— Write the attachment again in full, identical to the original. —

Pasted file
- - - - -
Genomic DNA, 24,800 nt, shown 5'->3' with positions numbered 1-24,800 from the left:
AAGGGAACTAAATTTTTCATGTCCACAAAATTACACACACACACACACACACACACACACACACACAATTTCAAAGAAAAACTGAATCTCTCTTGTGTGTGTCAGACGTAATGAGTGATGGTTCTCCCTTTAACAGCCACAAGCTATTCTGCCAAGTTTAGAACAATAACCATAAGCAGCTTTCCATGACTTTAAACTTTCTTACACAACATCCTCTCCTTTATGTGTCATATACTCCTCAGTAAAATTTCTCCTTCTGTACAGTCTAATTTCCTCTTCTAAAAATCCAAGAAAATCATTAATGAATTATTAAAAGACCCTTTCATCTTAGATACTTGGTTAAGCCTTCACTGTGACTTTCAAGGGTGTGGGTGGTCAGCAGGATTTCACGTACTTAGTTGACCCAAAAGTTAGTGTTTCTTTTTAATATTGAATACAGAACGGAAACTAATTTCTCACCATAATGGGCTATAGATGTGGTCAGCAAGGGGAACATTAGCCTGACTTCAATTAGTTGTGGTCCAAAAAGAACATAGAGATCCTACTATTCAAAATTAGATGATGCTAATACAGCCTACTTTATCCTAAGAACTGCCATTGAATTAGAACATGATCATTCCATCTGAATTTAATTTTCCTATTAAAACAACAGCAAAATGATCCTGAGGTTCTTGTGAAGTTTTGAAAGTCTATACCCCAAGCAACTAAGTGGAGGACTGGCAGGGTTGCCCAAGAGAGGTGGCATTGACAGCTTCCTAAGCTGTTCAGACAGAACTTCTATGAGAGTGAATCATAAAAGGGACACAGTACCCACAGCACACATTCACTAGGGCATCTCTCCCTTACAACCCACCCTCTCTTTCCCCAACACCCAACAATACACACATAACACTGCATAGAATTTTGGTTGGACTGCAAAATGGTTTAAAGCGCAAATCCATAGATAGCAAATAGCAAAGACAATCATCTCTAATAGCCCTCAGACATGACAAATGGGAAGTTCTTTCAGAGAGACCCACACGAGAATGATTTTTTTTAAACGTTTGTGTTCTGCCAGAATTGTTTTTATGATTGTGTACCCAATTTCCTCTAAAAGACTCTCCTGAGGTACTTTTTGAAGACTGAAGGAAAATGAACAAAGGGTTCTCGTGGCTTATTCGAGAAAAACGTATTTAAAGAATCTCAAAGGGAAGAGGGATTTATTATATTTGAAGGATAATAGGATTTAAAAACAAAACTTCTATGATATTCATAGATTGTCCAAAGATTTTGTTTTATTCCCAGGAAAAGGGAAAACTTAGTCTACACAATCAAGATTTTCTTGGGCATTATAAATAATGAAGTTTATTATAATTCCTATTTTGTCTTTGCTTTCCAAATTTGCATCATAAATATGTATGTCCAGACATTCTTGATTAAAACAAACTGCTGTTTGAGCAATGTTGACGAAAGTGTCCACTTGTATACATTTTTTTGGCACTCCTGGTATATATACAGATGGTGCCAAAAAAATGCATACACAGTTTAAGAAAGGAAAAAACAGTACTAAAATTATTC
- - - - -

Genomic DNA, 24,800 nt, shown 5'->3' with positions numbered 1-24,800 from the left:
AAGGGAACTAAATTTTTCATGTCCACAAAATTACACACACACACACACACACACACACACACACACAATTTCAAAGAAAAACTGAATCTCTCTTGTGTGTGTCAGACGTAATGAGTGATGGTTCTCCCTTTAACAGCCACAAGCTATTCTGCCAAGTTTAGAACAATAACCATAAGCAGCTTTCCATGACTTTAAACTTTCTTACACAACATCCTCTCCTTTATGTGTCATATACTCCTCAGTAAAATTTCTCCTTCTGTACAGTCTAATTTCCTCTTCTAAAAATCCAAGAAAATCATTAATGAATTATTAAAAGACCCTTTCATCTTAGATACTTGGTTAAGCCTTCACTGTGACTTTCAAGGGTGTGGGTGGTCAGCAGGATTTCACGTACTTAGTTGACCCAAAAGTTAGTGTTTCTTTTTAATATTGAATACAGAACGGAAACTAATTTCTCACCATAATGGGCTATAGATGTGGTCAGCAAGGGGAACATTAGCCTGACTTCAATTAGTTGTGGTCCAAAAAGAACATAGAGATCCTACTATTCAAAATTAGATGATGCTAATACAGCCTACTTTATCCTAAGAACTGCCATTGAATTAGAACATGATCATTCCATCTGAATTTAATTTTCCTATTAAAACAACAGCAAAATGATCCTGAGGTTCTTGTGAAGTTTTGAAAGTCTATACCCCAAGCAACTAAGTGGAGGACTGGCAGGGTTGCCCAAGAGAGGTGGCATTGACAGCTTCCTAAGCTGTTCAGACAGAACTTCTATGAGAGTGAATCATAAAAGGGACACAGTACCCACAGCACACATTCACTAGGGCATCTCTCCCTTACAACCCACCCTCTCTTTCCCCAACACCCAACAATACACACATAACACTGCATAGAATTTTGGTTGGACTGCAAAATGGTTTAAAGCGCAAATCCATAGATAGCAAATAGCAAAGACAATCATCTCTAATAGCCCTCAGACATGACAAATGGGAAGTTCTTTCAGAGAGACCCACACGAGAATGATTTTTTTTAAACGTTTGTGTTCTGCCAGAATTGTTTTTATGATTGTGTACCCAATTTCCTCTAAAAGACTCTCCTGAGGTACTTTTTGAAGACTGAAGGAAAATGAACAAAGGGTTCTCGTGGCTTATTCGAGAAAAACGTATTTAAAGAATCTCAAAGGGAAGAGGGATTTATTATATTTGAAGGATAATAGGATTTAAAAACAAAACTTCTATGATATTCATAGATTGTCCAAAGATTTTGTTTTATTCCCAGGAAAAGGGAAAACTTAGTCTACACAATCAAGATTTTCTTGGGCATTATAAATAATGAAGTTTATTATAATTCCTATTTTGTCTTTGCTTTCCAAATTTGCATCATAAATATGTATGTCCAGACATTCTTGATTAAAACAAACTGCTGTTTGAGCAATGTTGACGAAAGTGTCCACTTGTATACATTTTTTTGGCACTCCTGGTATATATACAGATGGTGCCAAAAAAATGCATACACAGTTTAAGAAAGGAAAAAACAGTACTAAAATTATTC